Sunday, 16 July 2017

The essay that sent me to Japan...

What aspects of Japanese culture intrigue you the most?

Wow. Where do I even start? With its mixture of bustling, trendy cities and rural villages with beautiful scenery, all enveloped with a sense of duty, belonging, family and tradition, Japan has more than a few aspects that all combine to create the intrigue and passion I feel for the country. However, if I had to narrow it down to just a couple of aspects, I would choose Japan's devotion to its positivity and paranormal.

Firstly, Japan's positivity. I recently learned about the mindset of shōgenai (しょうがない). As you already probably know, this phrase translates to “it cannot be helped”, and it's so much more than a phrase. It's a way of life. Shōgenai is used to replace the negativity of everyday issues with a positive attitude that won't be shaken. Something was more expensive than expected? Shōgenai. Too busy at work to go for that meal with friends? Shōgenai. Didn't win a competition for two weeks of life-changing Japanese lessons? Shōgenai. Hopefully I won't have to use it on that last one, but if I do, the Japanese mindset would help me.

As a result of this mindset, Japanese people seem to cultivate an extremely friendly, helpful culture in which the group is just as important as the individual, if not more so. If more people thought like this, I can’t help but think the world would be a better place.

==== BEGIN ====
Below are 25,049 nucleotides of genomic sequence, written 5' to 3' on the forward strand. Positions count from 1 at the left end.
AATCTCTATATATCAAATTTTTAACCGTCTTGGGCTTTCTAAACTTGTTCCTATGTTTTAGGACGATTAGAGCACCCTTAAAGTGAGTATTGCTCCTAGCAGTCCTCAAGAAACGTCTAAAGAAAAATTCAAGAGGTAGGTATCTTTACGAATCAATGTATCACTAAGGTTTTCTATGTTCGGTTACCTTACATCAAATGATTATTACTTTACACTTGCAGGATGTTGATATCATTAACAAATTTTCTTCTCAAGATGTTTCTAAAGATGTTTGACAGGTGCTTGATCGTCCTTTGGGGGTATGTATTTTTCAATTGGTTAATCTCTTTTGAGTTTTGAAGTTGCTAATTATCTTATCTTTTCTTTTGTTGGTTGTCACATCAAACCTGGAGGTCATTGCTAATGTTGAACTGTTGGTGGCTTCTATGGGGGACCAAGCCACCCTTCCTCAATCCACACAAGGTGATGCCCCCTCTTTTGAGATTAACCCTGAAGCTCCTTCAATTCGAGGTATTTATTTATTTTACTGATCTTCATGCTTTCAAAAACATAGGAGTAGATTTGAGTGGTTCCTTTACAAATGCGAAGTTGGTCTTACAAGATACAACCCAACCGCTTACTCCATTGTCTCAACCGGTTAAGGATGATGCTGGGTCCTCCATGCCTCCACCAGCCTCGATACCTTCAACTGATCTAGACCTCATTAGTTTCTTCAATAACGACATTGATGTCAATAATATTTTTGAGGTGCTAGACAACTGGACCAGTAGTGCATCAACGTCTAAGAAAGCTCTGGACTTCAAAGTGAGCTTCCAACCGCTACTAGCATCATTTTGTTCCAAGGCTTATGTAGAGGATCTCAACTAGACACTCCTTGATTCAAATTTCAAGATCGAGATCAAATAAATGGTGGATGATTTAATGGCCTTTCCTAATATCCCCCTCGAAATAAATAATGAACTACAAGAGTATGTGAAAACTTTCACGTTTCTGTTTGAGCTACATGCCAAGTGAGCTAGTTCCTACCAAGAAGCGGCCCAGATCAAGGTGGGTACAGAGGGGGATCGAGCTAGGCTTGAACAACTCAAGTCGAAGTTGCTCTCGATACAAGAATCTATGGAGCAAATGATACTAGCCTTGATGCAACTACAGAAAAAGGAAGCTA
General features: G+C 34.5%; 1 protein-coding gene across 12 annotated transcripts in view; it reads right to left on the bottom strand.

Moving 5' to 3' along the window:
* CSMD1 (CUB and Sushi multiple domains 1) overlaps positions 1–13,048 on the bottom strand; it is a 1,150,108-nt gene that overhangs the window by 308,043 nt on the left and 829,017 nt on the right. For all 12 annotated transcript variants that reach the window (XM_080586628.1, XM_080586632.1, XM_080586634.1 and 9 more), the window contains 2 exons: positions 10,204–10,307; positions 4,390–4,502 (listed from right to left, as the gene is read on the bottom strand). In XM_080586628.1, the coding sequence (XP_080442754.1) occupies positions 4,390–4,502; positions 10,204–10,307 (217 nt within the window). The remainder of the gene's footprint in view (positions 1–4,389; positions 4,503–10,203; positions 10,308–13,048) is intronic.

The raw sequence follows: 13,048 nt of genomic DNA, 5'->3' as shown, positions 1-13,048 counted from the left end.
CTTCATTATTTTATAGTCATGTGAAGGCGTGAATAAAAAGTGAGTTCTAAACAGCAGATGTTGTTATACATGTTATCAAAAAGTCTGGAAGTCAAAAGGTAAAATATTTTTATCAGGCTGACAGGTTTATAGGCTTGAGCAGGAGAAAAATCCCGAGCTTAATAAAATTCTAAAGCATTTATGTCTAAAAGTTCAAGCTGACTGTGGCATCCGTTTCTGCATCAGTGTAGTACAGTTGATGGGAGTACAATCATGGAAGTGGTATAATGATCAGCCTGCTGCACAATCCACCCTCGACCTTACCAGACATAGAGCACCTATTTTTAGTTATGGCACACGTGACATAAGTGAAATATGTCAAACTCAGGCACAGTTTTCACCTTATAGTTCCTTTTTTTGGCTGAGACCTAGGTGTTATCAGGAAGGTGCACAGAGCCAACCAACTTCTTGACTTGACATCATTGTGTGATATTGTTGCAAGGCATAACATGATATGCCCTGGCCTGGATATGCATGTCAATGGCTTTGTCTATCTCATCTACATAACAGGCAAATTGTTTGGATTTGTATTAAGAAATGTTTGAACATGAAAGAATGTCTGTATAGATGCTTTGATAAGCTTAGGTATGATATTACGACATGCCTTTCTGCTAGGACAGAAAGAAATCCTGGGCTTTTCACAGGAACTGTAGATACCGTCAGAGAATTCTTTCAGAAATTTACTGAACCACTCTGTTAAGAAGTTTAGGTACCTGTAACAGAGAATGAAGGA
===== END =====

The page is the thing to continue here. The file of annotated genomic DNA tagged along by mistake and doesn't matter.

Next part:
Without the negativity of daily life, there's more time to spend enjoying the people and places of somewhere as beautiful and diverse as Japan. After all, Christmas is coming up, so there'll be lots of KFC with friends and family to enjoy... Who could feel negative about that?

Onto the second aspect that intrigues me; Japanese's love for the paranormal, and the essence of spirituality that is intertwined with the country. From its rich tapestry of myths and ghost stories to its shrines and shared connection with those that have passed away, Japan is a country that has embraced the spiritual with open arms.

At one end of the spectrum I can't tear myself away from Japanese horror films or anime (such as Yamishibai, designed in a similar way to the paper-theatre storytelling of kamishibai), and at the other I am humbled by the ongoing respect for loved ones that even transcends to the other side.

I can only imagine the feeling of lighting a lantern during Obon and floating it down the Sasebo river while paying my respects. A personal experience shared by many to create a night that would be hard to forget. An equally unforgettable experience I’d love to have is walking through the towering forest of Aokigahara, known as the Sea of Trees or Suicide Forest, watched over by Mount Fuji. While discovering the spirituality that is present all over Japan, this infamous forest once again piqued my interest as an important, and mysterious, part of Japan’s culture.

I've been learning Japanese for about a year now and still haven't been able to visit Japan to explore its beauties and practise the language I'm trying to understand in its natural setting. If I were to win this competition, it would help me to realise my dream of going to Japan, where I hope to live one day. 

Not only would it help me to practise Japanese, but it would allow me to surround myself with the very people that I'm trying to connect with. In doing so, I'd hope to take on some of the very aspects that intrigue me most about Japan; an innate positivity and spirituality that enriches daily lives in a country that I so want to be a part of.

In short, it would change my life. Won't you help me?

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